Almighty and everliving God, in your tender love for the human race you sent your Son our Savior Jesus Christ to take upon him our nature, and to suffer death upon the cross, giving us the example of his great humility: Mercifully grant that we may walk in the way of his suffering, and also share in his resurrection; through Jesus Christ our Lord, who lives and reigns with you and the Holy Spirit, one God, for ever and ever. Amen.Readings from the Revised Common Lectionary:
- The Liturgy of the Psalms:
When Jesus and his disciples had come near Jerusalem and had reached Bethphage, at the Mount of Olives, Jesus sent two disciples, saying to them, "Go into the village ahead of you, and immediately you will find a donkey tied, and a colt with her; untie them and bring them to me. If anyone says anything to you, just say this, `The Lord needs them.' And he will send them immediately." This took place to fulfill what had been spoken through the prophet, saying,
"Tell the daughter of Zion,
Look, your king is coming to you,
humble, and mounted on a donkey,
and on a colt, the foal of a donkey."
The disciples went and did as Jesus had directed them; they brought the donkey and the colt, and put their cloaks on them, and he sat on them. A very large crowd spread their cloaks on the road, and others cut branches from the trees and spread them on the road. The crowds that went ahead of him and that followed were shouting,
Blessed is the one who comes in the name of the Lord!
Hosanna in the highest heaven!"
"Hosanna to the Son of David!
When he entered Jerusalem, the whole city was in turmoil, asking, "Who is this?" The crowds were saying, "This is the prophet Jesus from Nazareth in Galilee."
- The Liturgy of the Word/Passion:
Let the same mind be in you that was in Christ Jesus,Lectionary and Lenten Reflections:
who, though he was in the form of God,
did not regard equality with God
as something to be exploited,
but emptied himself,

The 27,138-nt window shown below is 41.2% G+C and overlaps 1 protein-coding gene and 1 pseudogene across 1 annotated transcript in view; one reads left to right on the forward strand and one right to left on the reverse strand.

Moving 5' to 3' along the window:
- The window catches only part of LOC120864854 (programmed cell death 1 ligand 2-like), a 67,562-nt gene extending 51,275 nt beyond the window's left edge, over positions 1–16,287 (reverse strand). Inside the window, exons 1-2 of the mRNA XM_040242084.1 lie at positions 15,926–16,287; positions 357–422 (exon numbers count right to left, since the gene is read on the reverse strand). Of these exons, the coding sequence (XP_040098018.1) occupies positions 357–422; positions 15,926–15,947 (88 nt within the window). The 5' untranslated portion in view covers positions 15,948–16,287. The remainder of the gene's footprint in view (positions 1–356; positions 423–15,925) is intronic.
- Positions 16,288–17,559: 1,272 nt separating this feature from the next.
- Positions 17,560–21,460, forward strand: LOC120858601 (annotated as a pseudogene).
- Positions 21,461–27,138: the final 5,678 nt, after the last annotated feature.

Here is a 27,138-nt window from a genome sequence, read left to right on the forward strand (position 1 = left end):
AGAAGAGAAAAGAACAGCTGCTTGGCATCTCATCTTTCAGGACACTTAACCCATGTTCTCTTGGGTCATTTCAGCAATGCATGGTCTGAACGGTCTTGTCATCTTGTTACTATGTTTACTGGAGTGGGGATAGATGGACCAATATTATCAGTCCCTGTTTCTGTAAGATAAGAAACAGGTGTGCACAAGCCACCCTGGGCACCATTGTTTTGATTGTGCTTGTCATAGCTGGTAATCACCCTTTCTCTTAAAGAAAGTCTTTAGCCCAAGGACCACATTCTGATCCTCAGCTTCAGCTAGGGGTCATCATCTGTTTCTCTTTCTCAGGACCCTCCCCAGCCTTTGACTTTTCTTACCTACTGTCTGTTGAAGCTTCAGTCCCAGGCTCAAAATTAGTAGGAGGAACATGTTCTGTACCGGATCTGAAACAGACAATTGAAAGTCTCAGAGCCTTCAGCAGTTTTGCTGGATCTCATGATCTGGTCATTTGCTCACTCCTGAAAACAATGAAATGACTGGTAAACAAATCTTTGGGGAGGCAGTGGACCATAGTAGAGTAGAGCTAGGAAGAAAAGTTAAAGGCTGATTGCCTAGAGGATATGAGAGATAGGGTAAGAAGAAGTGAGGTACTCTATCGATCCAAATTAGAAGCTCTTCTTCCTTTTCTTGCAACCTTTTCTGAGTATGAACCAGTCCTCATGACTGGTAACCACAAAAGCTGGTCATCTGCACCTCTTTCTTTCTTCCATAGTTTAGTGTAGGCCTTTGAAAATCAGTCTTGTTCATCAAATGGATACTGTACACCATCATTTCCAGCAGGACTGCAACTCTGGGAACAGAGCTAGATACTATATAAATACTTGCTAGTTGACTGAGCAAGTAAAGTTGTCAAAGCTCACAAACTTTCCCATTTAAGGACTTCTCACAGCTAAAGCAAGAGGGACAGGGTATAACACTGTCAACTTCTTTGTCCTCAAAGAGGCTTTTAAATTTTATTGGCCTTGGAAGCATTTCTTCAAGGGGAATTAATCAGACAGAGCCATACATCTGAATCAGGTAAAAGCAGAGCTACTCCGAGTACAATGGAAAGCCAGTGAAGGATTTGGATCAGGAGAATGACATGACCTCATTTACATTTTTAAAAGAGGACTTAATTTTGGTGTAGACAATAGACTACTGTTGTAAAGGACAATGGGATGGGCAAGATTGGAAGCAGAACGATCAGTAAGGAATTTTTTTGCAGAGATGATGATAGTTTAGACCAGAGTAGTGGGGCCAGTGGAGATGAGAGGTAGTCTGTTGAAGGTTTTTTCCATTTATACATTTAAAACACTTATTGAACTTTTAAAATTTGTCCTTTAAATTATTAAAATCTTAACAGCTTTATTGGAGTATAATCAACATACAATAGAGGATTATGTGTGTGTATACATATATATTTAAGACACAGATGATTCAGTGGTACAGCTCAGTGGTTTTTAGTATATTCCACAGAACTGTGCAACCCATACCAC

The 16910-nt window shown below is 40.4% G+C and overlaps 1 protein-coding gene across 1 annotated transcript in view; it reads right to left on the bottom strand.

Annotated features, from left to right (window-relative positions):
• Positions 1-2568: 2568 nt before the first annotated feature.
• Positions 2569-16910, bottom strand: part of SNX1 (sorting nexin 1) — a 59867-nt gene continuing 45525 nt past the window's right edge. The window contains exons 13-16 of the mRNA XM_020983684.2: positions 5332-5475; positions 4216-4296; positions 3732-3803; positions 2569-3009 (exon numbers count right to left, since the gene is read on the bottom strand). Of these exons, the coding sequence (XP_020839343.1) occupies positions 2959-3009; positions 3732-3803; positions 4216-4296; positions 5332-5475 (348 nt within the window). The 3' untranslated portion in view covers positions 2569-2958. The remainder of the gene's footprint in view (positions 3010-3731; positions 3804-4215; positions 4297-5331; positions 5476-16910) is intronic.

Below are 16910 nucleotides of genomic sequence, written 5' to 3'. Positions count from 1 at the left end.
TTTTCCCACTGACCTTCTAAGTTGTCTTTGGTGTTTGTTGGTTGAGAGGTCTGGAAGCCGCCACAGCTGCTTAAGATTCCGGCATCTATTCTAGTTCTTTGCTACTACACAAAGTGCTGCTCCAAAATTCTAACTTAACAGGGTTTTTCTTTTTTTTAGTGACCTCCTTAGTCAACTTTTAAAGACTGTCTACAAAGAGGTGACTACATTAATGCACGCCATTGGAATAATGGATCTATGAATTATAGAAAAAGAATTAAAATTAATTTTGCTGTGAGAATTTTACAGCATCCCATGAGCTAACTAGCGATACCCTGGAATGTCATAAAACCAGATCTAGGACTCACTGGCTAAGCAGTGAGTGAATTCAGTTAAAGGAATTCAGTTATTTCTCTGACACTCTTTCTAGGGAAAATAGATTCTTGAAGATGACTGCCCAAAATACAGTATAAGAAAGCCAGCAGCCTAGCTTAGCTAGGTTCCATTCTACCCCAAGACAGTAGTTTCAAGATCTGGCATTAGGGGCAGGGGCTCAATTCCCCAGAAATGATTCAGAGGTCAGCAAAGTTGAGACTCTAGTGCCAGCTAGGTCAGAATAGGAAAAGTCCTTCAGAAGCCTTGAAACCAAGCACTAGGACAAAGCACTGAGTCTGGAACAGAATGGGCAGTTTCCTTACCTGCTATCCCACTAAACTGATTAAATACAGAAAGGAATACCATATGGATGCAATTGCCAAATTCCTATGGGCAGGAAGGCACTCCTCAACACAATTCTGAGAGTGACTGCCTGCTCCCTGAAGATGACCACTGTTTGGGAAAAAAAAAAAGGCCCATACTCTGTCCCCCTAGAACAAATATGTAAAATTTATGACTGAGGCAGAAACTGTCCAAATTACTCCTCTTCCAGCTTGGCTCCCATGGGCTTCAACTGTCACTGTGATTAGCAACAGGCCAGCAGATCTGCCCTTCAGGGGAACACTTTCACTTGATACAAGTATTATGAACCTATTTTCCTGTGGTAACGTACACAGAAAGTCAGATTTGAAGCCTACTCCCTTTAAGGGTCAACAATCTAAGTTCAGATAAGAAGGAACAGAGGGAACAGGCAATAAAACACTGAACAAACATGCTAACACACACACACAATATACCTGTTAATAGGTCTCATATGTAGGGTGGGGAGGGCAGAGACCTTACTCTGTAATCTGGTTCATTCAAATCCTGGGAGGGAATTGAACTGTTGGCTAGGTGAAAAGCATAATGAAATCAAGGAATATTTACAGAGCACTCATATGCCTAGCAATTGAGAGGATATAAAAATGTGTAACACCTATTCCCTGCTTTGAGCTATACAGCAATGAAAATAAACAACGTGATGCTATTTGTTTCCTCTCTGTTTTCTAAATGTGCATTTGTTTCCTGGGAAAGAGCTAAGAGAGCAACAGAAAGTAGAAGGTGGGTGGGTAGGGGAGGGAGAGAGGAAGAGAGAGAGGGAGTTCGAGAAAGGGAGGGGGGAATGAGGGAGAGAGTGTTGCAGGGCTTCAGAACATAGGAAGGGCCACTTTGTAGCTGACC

taking the form of a slave,
being born in human likeness.
And being found in human form,
he humbled himself
and became obedient to the point of death--
even death on a cross.
Therefore God also highly exalted him
and gave him the name
that is above every name,
so that at the name of Jesus
every knee should bend,
in heaven and on earth and under the earth,
and every tongue should confess
that Jesus Christ is Lord,
to the glory of God the Father.
A very good Lenten reflection from last weeks lectionary readings by Andy Goodliff: God Wills Easter.
The Brazos Blog with Stanley Hauerwas:
Who killed Jesus . . . cannot be determined by any one text. That it is unclear from the gospels and especially from Matthew who killed Jesus, is not accidental.
Matthew, as we have seen from the beginning, has written his gospel in which we cannot avoid being a disciple of Jesus, one of the elites, or a member of the crowd. The answer to the question of who killed Jesus, therefore, is that we all killed Jesus.
Why did he have to die? Why did he have to die on a cross? The latter question seems easily answered. He had to die on a cross because that is the way Romans executed those they regarded as a threat to their interest. Hang them high so that all could see what happens when one challenges Rome.
But that answer is not sufficient for us to understand why he had to die on a cross. He died on a cross to reveal the heart of God. The cross is where God’s life crosses our life to create a life otherwise unimaginable.